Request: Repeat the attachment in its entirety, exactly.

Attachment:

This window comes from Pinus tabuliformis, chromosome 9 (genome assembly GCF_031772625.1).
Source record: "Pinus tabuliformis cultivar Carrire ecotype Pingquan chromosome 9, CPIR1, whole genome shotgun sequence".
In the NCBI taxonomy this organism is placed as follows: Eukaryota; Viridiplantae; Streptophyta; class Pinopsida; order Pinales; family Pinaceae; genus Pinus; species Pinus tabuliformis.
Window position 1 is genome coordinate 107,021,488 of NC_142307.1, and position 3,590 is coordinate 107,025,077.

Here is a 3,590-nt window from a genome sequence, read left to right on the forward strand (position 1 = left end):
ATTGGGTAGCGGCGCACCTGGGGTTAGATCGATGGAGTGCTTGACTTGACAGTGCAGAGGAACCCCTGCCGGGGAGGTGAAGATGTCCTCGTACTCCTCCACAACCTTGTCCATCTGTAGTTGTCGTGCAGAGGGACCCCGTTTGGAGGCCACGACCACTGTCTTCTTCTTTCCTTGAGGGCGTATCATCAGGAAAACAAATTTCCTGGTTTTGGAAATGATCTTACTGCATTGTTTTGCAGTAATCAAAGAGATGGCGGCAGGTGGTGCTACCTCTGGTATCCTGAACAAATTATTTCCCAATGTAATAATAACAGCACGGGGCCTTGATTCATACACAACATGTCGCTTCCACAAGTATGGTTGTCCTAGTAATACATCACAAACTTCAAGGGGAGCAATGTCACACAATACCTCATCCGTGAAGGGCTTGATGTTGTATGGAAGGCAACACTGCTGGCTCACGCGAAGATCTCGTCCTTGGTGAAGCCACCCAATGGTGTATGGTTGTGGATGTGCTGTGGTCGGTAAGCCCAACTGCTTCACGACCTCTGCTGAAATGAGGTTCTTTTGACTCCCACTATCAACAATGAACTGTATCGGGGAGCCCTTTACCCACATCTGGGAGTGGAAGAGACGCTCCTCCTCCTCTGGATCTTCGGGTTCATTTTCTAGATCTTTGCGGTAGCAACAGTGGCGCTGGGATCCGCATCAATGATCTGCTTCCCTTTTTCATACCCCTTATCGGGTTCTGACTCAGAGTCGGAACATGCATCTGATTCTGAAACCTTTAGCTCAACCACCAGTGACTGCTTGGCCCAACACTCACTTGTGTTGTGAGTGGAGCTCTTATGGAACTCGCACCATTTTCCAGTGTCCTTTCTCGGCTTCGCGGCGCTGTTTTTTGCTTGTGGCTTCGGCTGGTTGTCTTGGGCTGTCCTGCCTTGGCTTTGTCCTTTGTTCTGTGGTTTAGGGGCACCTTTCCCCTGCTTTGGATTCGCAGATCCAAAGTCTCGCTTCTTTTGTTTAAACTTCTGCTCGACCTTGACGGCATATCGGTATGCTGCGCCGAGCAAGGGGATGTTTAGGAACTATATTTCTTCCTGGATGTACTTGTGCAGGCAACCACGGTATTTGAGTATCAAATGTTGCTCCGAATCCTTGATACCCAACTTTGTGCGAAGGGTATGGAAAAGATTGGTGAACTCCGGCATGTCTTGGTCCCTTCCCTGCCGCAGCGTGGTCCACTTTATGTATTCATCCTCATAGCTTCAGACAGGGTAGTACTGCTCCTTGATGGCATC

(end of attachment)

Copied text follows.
This window comes from Pinus tabuliformis, chromosome 9 (genome assembly GCF_031772625.1).
Source record: "Pinus tabuliformis cultivar Carrire ecotype Pingquan chromosome 9, CPIR1, whole genome shotgun sequence".
In the NCBI taxonomy this organism is placed as follows: Eukaryota; Viridiplantae; Streptophyta; class Pinopsida; order Pinales; family Pinaceae; genus Pinus; species Pinus tabuliformis.
Window position 1 is genome coordinate 107,021,488 of NC_142307.1, and position 3,590 is coordinate 107,025,077.

Here is a 3,590-nt window from a genome sequence, read left to right on the forward strand (position 1 = left end):
ATTGGGTAGCGGCGCACCTGGGGTTAGATCGATGGAGTGCTTGACTTGACAGTGCAGAGGAACCCCTGCCGGGGAGGTGAAGATGTCCTCGTACTCCTCCACAACCTTGTCCATCTGTAGTTGTCGTGCAGAGGGACCCCGTTTGGAGGCCACGACCACTGTCTTCTTCTTTCCTTGAGGGCGTATCATCAGGAAAACAAATTTCCTGGTTTTGGAAATGATCTTACTGCATTGTTTTGCAGTAATCAAAGAGATGGCGGCAGGTGGTGCTACCTCTGGTATCCTGAACAAATTATTTCCCAATGTAATAATAACAGCACGGGGCCTTGATTCATACACAACATGTCGCTTCCACAAGTATGGTTGTCCTAGTAATACATCACAAACTTCAAGGGGAGCAATGTCACACAATACCTCATCCGTGAAGGGCTTGATGTTGTATGGAAGGCAACACTGCTGGCTCACGCGAAGATCTCGTCCTTGGTGAAGCCACCCAATGGTGTATGGTTGTGGATGTGCTGTGGTCGGTAAGCCCAACTGCTTCACGACCTCTGCTGAAATGAGGTTCTTTTGACTCCCACTATCAACAATGAACTGTATCGGGGAGCCCTTTACCCACATCTGGGAGTGGAAGAGACGCTCCTCCTCCTCTGGATCTTCGGGTTCATTTTCTAGATCTTTGCGGTAGCAACAGTGGCGCTGGGATCCGCATCAATGATCTGCTTCCCTTTTTCATACCCCTTATCGGGTTCTGACTCAGAGTCGGAACATGCATCTGATTCTGAAACCTTTAGCTCAACCACCAGTGACTGCTTGGCCCAACACTCACTTGTGTTGTGAGTGGAGCTCTTATGGAACTCGCACCATTTTCCAGTGTCCTTTCTCGGCTTCGCGGCGCTGTTTTTTGCTTGTGGCTTCGGCTGGTTGTCTTGGGCTGTCCTGCCTTGGCTTTGTCCTTTGTTCTGTGGTTTAGGGGCACCTTTCCCCTGCTTTGGATTCGCAGATCCAAAGTCTCGCTTCTTTTGTTTAAACTTCTGCTCGACCTTGACGGCATATCGGTATGCTGCGCCGAGCAAGGGGATGTTTAGGAACTATATTTCTTCCTGGATGTACTTGTGCAGGCAACCACGGTATTTGAGTATCAAATGTTGCTCCGAATCCTTGATACCCAACTTTGTGCGAAGGGTATGGAAAAGATTGGTGAACTCCGGCATGTCTTGGTCCCTTCCCTGCCGCAGCGTGGTCCACTTTATGTATTCATCCTCATAGCTTCAGACAGGGTAGTACTGCTCCTTGATGGCATC